This year marks the 100th since the founding of South Africa’s prominent African National Congress, and the milestone was celebrated locally at ImageNation and SummerStage’s “Come Back, Africa” program in Central Park.

The evening featured remarks from South African Consul General George Monyemangene, who talked about the significance of the ANC to the struggle for freedom in South Africa. The political party was founded in 1912, then banned in 1960 by the Afrikaner government. But it continued to function in exile and underground inside South Africa until 1990, when the ban was raised. Today the ANC is the dominant political party in South Africa.

The night was hosted by ImageNation’s founder Moikgantsi Kgama, who initiated the event to spread awareness about the ANC and its importance to the progress of South African. Kgama specifically chose Goapele as the headliner because of her own ties to South Africa. The soul singer grew up in Oakland, with her father having been exiled from his native South Africa because of his political involvement.

“Being here today for the 100th anniversary of the ANC has really come full circle for me, and it has really just been an honor,” said Goapele.

Goapele, who is featured on the “Sparkle” movie soundtrack, performed her latest single, “Undertow,” and then proceeded to deeply move the crowd with her renditions of Etta James’ “At Last” and Aretha Franklin’s “Giving Him Something He Can Feel.”

The night concluded with a showing of “Come Back, Africa!” a poignant and insightful drama secretly shot in 1959 during apartheid in South Africa. Shot primarily in Sophiatown, this historical wonder presents an honest glimpse into the reality of life under the now-abolished apartheid government. It was by watching this film that Harry Belafonte discovered the revered Miriam Makeba.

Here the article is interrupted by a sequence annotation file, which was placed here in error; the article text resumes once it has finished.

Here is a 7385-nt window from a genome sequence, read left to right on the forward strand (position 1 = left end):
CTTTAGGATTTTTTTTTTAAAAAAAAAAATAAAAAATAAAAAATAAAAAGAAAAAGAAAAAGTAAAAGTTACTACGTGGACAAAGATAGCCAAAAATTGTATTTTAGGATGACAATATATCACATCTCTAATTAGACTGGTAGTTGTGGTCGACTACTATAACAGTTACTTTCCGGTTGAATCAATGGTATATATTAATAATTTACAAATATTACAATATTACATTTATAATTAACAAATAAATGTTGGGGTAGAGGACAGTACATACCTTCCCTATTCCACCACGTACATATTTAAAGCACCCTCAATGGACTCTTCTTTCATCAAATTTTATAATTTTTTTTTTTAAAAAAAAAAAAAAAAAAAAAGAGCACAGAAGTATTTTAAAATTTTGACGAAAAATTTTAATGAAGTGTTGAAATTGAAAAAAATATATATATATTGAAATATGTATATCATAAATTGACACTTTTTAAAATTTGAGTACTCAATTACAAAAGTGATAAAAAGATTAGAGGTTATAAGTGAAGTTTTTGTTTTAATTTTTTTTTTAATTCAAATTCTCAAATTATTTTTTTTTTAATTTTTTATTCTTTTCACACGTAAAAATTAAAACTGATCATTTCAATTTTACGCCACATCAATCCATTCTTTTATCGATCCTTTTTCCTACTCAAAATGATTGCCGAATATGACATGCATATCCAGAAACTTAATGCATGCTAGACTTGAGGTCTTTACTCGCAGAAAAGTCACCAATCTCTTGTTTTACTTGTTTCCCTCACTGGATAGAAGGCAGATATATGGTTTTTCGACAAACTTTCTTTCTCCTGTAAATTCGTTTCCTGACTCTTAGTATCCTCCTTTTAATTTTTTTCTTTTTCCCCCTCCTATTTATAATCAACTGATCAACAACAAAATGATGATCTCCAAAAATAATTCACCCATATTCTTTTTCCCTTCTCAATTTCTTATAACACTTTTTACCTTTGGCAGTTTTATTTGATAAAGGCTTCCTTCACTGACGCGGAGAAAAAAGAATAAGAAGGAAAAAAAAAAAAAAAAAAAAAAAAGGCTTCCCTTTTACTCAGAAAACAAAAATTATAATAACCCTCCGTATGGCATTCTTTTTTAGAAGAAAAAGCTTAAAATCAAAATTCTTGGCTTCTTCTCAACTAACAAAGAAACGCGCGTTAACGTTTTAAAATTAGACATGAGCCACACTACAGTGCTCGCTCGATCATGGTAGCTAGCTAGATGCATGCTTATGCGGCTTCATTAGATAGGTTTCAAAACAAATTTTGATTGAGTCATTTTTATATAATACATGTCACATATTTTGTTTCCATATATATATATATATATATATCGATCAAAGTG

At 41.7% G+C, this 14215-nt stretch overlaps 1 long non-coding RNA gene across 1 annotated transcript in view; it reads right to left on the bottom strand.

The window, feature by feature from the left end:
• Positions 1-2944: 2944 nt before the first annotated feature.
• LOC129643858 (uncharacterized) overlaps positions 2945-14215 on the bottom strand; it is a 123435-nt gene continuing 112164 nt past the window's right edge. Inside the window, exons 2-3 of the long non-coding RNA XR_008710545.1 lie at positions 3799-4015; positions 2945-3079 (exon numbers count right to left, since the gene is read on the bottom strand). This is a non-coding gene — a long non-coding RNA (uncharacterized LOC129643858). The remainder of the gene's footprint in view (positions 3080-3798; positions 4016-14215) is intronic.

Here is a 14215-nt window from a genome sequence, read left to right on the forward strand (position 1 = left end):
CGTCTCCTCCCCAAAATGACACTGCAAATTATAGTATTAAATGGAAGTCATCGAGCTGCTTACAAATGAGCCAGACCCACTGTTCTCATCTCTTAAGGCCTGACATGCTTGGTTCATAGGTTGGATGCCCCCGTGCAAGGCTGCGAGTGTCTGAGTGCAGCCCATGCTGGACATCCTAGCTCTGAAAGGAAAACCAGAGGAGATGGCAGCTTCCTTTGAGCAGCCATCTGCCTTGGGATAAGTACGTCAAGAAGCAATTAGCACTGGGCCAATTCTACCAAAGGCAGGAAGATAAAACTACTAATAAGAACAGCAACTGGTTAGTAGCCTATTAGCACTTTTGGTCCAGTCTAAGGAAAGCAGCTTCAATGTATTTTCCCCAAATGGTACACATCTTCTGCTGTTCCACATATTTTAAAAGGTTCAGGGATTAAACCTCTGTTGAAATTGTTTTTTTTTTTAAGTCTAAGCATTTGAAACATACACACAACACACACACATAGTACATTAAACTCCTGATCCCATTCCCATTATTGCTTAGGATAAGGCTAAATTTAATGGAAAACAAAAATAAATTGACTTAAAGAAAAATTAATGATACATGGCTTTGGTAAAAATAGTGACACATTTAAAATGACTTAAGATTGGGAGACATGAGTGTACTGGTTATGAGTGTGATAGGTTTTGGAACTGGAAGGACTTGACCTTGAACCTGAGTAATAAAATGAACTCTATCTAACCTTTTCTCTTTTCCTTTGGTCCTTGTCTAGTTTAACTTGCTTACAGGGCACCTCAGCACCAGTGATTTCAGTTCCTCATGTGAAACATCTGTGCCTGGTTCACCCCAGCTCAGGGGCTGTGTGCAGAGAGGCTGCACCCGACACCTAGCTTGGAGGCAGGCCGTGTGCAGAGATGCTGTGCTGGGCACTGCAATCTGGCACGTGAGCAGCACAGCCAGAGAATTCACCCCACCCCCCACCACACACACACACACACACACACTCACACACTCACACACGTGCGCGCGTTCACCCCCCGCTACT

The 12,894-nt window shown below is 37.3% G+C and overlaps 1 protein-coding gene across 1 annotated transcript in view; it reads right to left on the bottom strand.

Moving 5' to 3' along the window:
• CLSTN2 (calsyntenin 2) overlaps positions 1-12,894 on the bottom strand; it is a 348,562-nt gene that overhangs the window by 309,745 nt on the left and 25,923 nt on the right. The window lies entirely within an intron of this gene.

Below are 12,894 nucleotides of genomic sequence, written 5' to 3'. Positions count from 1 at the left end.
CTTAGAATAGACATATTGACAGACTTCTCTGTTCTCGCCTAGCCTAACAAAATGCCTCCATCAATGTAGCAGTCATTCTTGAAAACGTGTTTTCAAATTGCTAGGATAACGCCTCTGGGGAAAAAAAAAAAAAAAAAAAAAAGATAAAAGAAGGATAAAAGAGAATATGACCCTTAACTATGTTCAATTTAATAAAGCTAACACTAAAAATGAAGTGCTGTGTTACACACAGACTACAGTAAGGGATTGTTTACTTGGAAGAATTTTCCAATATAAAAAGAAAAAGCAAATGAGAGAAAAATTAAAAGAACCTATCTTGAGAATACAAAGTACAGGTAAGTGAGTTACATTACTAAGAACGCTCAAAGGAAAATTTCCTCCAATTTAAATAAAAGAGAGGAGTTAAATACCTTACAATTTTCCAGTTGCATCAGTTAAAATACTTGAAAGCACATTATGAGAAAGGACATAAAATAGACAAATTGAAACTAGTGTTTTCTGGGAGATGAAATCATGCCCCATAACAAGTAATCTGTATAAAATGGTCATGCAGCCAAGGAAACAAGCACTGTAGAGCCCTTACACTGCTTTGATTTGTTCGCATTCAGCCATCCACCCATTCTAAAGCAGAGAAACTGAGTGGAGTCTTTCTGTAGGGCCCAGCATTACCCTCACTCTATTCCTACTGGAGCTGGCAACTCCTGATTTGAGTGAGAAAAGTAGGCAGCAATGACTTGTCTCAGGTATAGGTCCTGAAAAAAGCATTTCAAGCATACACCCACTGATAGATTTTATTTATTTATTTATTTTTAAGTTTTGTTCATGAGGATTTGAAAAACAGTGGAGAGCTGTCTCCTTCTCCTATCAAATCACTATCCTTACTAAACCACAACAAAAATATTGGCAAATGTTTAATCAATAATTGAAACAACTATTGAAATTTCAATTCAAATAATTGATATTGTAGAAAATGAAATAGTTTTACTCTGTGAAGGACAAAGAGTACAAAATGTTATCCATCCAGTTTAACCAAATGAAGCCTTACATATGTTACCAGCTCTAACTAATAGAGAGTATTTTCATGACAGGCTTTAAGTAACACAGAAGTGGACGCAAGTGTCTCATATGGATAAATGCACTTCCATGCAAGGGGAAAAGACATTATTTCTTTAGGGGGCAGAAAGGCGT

The “Come Back, Africa!” program was part of ImageNation’s annual Outdoors Festival, which hosts free films and musical performances in parks throughout New York City. ImageNation will continue celebrating the 100th anniversary of the ANC with the photo exhibit “Harlem to Hillbrow: A Home Away From Home.” The exhibit features collaborative works by South African Samson Mnisi and Cannon Hersey and will be on display at ImageNation’s Soul Cinema Raw Space, located at 2031 Adam Clayton Powell Blvd. between 121st and 122nd streets in Harlem.

For more information on ImageNation’s their upcoming programs, visit